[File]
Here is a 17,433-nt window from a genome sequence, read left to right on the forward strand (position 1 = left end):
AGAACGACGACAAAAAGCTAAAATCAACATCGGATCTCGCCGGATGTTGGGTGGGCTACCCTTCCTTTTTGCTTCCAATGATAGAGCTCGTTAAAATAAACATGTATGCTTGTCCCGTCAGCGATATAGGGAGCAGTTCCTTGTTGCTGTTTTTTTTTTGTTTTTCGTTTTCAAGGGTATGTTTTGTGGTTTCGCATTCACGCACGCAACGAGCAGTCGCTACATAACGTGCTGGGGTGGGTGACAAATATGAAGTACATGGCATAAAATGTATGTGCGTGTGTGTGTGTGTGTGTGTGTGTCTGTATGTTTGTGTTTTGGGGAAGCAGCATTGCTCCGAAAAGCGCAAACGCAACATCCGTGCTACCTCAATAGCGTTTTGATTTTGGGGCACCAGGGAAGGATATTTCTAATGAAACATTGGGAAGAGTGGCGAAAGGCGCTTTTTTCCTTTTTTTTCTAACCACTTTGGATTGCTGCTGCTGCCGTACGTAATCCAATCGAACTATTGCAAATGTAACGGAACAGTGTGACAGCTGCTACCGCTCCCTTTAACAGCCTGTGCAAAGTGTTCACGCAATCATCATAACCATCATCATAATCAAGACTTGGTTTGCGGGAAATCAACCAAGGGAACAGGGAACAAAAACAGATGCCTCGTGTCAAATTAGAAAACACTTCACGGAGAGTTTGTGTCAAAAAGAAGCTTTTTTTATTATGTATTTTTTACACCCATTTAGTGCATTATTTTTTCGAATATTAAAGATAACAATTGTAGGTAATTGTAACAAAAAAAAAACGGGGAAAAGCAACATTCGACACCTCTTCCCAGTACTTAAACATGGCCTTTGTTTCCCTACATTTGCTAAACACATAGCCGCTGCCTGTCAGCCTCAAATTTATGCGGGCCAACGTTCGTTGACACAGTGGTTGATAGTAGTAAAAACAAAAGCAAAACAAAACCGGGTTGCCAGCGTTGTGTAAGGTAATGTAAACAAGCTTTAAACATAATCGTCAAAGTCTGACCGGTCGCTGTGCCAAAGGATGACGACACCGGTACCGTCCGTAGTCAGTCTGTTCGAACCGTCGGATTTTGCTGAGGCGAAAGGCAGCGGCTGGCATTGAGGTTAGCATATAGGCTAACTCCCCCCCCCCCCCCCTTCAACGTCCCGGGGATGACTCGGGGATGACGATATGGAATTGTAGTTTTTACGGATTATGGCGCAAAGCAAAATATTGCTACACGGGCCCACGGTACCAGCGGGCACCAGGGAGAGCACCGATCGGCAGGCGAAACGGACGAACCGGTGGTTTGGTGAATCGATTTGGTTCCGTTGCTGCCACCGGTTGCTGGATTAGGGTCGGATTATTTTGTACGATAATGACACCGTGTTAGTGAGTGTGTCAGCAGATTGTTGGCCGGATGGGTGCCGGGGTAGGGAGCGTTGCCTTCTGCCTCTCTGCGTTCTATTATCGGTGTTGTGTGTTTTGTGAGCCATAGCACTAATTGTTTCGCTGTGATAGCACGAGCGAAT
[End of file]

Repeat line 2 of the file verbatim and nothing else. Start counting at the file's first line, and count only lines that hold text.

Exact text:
AGAACGACGACAAAAAGCTAAAATCAACATCGGATCTCGCCGGATGTTGGGTGGGCTACCCTTCCTTTTTGCTTCCAATGATAGAGCTCGTTAAAATAAACATGTATGCTTGTCCCGTCAGCGATATAGGGAGCAGTTCCTTGTTGCTGTTTTTTTTTTGTTTTTCGTTTTCAAGGGTATGTTTTGTGGTTTCGCATTCACGCACGCAACGAGCAGTCGCTACATAACGTGCTGGGGTGGGTGACAAATATGAAGTACATGGCATAAAATGTATGTGCGTGTGTGTGTGTGTGTGTGTGTGTCTGTATGTTTGTGTTTTGGGGAAGCAGCATTGCTCCGAAAAGCGCAAACGCAACATCCGTGCTACCTCAATAGCGTTTTGATTTTGGGGCACCAGGGAAGGATATTTCTAATGAAACATTGGGAAGAGTGGCGAAAGGCGCTTTTTTCCTTTTTTTTCTAACCACTTTGGATTGCTGCTGCTGCCGTACGTAATCCAATCGAACTATTGCAAATGTAACGGAACAGTGTGACAGCTGCTACCGCTCCCTTTAACAGCCTGTGCAAAGTGTTCACGCAATCATCATAACCATCATCATAATCAAGACTTGGTTTGCGGGAAATCAACCAAGGGAACAGGGAACAAAAACAGATGCCTCGTGTCAAATTAGAAAACACTTCACGGAGAGTTTGTGTCAAAAAGAAGCTTTTTTTATTATGTATTTTTTACACCCATTTAGTGCATTATTTTTTCGAATATTAAAGATAACAATTGTAGGTAATTGTAACAAAAAAAAAACGGGGAAAAGCAACATTCGACACCTCTTCCCAGTACTTAAACATGGCCTTTGTTTCCCTACATTTGCTAAACACATAGCCGCTGCCTGTCAGCCTCAAATTTATGCGGGCCAACGTTCGTTGACACAGTGGTTGATAGTAGTAAAAACAAAAGCAAAACAAAACCGGGTTGCCAGCGTTGTGTAAGGTAATGTAAACAAGCTTTAAACATAATCGTCAAAGTCTGACCGGTCGCTGTGCCAAAGGATGACGACACCGGTACCGTCCGTAGTCAGTCTGTTCGAACCGTCGGATTTTGCTGAGGCGAAAGGCAGCGGCTGGCATTGAGGTTAGCATATAGGCTAACTCCCCCCCCCCCCCCCTTCAACGTCCCGGGGATGACTCGGGGATGACGATATGGAATTGTAGTTTTTACGGATTATGGCGCAAAGCAAAATATTGCTACACGGGCCCACGGTACCAGCGGGCACCAGGGAGAGCACCGATCGGCAGGCGAAACGGACGAACCGGTGGTTTGGTGAATCGATTTGGTTCCGTTGCTGCCACCGGTTGCTGGATTAGGGTCGGATTATTTTGTACGATAATGACACCGTGTTAGTGAGTGTGTCAGCAGATTGTTGGCCGGATGGGTGCCGGGGTAGGGAGCGTTGCCTTCTGCCTCTCTGCGTTCTATTATCGGTGTTGTGTGTTTTGTGAGCCATAGCACTAATTGTTTCGCTGTGATAGCACGAGCGAAT